"dealing with multiple individuals or suspects." If
he has to call for assistance, it could be thirty to forty
minutes before another officer arrives. When he stopped
Storm, Deputy Leonard had a personal cell phone, a
department-issued flip phone, and an in-car computer. His
internet connection was "slow" at that location. He
lacked the equipment to remotely obtain a warrant.
Leonard also testified about the time needed to write a
search warrant application:
Q. How long, in your experience, has it taken you to author
search warrants? A. By the time I get back to the police
department or my office . . . to type it up, make phone
calls, get ahold of a county attorney to look over it, review
it-I also have to get assistance because I'm not, I
don't do it all the time, so I either have a detective or
somebody else that writes them up assist me.
And then, after making phone calls, getting ahold of them,
sending the document back and forth maybe to fix,
grammatically fix a couple things or something, then the
judge signs it.
Most of the time I have to go to the judge's house if
it's after hours. It's 5, 6 hours by the time I get
everything done and be able to execute the warrant.
noted how having to write a warrant in the patrol car would
change this process:
Well, typing up documents, trying to put everything into the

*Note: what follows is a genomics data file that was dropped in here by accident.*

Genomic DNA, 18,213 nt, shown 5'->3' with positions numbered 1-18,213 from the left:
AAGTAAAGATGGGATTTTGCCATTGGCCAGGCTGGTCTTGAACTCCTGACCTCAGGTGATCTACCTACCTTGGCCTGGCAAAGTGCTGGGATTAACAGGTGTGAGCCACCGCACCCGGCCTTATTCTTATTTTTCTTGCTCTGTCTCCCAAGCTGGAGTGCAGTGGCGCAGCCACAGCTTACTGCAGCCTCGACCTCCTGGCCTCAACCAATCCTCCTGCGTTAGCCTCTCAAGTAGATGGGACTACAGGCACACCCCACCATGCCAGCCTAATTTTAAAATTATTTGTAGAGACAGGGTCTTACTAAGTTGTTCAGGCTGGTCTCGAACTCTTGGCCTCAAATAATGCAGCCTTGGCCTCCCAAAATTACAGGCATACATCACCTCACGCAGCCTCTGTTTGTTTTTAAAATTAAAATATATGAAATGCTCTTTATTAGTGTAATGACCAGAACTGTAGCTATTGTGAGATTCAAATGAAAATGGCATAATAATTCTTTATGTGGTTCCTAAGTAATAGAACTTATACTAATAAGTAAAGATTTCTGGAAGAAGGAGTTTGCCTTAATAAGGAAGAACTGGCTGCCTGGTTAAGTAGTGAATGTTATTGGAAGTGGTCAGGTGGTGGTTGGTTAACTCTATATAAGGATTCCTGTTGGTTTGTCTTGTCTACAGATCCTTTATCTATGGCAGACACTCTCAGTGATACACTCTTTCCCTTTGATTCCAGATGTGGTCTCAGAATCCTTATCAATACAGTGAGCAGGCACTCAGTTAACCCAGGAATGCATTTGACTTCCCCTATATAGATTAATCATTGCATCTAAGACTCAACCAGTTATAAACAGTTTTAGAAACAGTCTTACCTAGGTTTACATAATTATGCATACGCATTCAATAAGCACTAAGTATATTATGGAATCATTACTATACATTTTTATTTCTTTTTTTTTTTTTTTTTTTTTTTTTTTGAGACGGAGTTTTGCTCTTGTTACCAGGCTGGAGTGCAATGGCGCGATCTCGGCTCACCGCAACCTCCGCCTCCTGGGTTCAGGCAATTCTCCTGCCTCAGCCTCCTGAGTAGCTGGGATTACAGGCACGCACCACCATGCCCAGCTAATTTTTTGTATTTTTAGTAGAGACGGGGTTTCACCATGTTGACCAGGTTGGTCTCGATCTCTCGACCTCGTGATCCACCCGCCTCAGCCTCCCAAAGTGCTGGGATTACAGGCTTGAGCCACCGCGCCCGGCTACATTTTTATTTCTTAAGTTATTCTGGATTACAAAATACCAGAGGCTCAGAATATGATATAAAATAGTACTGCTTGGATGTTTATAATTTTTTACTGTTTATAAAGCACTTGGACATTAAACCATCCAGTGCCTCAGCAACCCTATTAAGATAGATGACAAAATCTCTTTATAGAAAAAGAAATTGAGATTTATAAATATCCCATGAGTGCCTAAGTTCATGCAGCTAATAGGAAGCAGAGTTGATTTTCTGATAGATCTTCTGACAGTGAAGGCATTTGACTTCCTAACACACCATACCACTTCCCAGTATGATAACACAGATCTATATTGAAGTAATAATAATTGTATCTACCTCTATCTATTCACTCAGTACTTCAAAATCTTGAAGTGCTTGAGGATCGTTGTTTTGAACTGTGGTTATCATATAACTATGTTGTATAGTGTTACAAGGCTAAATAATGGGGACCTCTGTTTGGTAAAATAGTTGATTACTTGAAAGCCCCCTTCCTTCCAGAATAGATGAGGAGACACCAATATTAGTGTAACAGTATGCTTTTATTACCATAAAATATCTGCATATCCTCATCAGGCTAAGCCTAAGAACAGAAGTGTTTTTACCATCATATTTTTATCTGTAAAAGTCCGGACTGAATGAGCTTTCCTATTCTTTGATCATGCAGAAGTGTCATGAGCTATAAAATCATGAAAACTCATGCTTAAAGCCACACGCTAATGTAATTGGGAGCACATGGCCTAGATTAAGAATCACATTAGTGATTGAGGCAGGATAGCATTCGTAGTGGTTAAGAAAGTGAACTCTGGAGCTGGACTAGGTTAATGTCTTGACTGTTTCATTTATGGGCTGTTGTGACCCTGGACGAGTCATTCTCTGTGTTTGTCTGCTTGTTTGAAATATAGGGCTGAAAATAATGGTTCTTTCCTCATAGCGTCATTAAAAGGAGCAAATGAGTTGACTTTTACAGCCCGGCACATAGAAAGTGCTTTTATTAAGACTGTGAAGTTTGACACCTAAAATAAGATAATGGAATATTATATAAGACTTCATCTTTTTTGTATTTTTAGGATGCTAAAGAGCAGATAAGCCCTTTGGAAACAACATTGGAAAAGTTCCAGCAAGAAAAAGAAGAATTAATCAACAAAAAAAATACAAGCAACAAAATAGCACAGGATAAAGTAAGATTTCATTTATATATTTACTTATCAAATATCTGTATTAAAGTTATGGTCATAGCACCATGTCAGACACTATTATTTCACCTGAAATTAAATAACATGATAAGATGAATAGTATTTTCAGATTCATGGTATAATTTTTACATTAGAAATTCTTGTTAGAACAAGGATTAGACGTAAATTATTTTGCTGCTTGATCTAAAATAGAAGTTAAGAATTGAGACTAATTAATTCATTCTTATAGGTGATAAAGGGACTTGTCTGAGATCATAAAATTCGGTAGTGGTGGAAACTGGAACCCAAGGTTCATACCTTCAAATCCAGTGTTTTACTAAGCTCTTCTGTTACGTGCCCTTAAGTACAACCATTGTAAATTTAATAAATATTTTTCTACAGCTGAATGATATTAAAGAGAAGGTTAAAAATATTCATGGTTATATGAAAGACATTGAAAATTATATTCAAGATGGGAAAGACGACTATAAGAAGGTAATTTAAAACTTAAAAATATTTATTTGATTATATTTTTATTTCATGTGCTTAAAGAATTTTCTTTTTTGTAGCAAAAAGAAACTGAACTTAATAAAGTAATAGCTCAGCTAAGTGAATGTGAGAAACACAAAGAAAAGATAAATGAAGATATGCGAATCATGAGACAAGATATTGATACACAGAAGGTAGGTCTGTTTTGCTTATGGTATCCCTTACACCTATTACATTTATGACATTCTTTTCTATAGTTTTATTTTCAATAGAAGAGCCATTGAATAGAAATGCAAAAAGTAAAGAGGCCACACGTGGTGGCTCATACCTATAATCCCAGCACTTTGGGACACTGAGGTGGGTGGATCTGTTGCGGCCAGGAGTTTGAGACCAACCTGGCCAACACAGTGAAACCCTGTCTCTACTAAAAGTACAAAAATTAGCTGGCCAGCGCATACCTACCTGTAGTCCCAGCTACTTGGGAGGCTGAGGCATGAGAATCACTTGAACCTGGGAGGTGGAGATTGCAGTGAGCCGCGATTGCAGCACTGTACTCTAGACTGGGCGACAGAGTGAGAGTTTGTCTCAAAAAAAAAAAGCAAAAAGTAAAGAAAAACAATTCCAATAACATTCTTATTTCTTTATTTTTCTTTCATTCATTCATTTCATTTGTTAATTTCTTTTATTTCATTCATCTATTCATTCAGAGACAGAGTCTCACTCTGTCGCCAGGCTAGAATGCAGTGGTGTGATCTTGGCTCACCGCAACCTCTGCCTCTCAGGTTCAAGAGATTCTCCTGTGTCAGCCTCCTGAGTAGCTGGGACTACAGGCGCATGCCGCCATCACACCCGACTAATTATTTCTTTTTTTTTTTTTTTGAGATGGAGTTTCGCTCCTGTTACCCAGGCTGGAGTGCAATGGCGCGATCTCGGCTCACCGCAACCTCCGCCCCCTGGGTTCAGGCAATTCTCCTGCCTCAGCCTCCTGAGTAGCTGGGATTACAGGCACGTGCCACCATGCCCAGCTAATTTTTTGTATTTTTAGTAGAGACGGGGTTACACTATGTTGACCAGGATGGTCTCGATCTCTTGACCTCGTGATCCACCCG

document that's required by law, and trying to watch
somebody or what's going on at the scene, or timewise, et
cetera, is-I mean, it takes away from me being able to keep
observation around me, keep me safe, et cetera.
Infante, who estimated he had written "hundreds" of
warrants, testified it would take him, in a
"[b]are-bones case, " "about an hour." He
outlined the complexity of the warrant process:
First thing you need to do in the search warrant is identify
with specificity the item or property to be searched. In this
case a vehicle make, model, VIN, license plate, color,
location of the vehicle, that sort of thing.
Next step would be to determine the items that you're
looking for in said vehicle. Which, once again, has to be
After that I would lay out my affidavit for why I believe
there's probable cause to search the vehicle for the
items that I'm looking for.
The next step would be to add an attachment B if there was
any sort of outside information that I might have received
from another law enforcement officer or informant of some
In Dallas County the judges prefer that we assist them with
filling out the endorsement, where in some other counties